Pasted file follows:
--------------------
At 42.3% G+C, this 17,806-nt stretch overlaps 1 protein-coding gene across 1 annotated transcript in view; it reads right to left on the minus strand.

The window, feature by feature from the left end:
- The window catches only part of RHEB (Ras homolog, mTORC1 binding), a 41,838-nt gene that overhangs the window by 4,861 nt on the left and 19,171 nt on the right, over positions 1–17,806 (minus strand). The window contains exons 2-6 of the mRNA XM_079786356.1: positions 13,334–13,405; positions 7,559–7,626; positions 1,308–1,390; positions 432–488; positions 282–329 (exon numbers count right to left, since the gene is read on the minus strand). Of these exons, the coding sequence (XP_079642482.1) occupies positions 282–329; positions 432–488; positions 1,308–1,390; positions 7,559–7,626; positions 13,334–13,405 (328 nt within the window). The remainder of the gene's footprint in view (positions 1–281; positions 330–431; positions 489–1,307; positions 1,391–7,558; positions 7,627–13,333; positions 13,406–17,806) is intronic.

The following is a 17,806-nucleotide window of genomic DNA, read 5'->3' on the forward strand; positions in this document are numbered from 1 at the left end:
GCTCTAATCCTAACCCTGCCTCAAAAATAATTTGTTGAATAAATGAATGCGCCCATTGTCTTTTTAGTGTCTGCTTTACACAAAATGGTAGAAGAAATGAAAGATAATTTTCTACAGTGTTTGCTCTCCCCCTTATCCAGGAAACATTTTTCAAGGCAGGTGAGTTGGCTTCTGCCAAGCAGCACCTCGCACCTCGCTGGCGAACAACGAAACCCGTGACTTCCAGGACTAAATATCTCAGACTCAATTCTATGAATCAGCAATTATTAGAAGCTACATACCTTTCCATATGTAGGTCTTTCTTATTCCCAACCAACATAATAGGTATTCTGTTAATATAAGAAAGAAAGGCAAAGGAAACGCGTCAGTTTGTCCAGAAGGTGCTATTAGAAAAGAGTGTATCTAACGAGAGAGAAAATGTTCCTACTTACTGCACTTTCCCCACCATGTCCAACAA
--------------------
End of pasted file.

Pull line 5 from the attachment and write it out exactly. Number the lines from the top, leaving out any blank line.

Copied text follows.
GCTCTAATCCTAACCCTGCCTCAAAAATAATTTGTTGAATAAATGAATGCGCCCATTGTCTTTTTAGTGTCTGCTTTACACAAAATGGTAGAAGAAATGAAAGATAATTTTCTACAGTGTTTGCTCTCCCCCTTATCCAGGAAACATTTTTCAAGGCAGGTGAGTTGGCTTCTGCCAAGCAGCACCTCGCACCTCGCTGGCGAACAACGAAACCCGTGACTTCCAGGACTAAATATCTCAGACTCAATTCTATGAATCAGCAATTATTAGAAGCTACATACCTTTCCATATGTAGGTCTTTCTTATTCCCAACCAACATAATAGGTATTCTGTTAATATAAGAAAGAAAGGCAAAGGAAACGCGTCAGTTTGTCCAGAAGGTGCTATTAGAAAAGAGTGTATCTAACGAGAGAGAAAATGTTCCTACTTACTGCACTTTCCCCACCATGTCCAACAA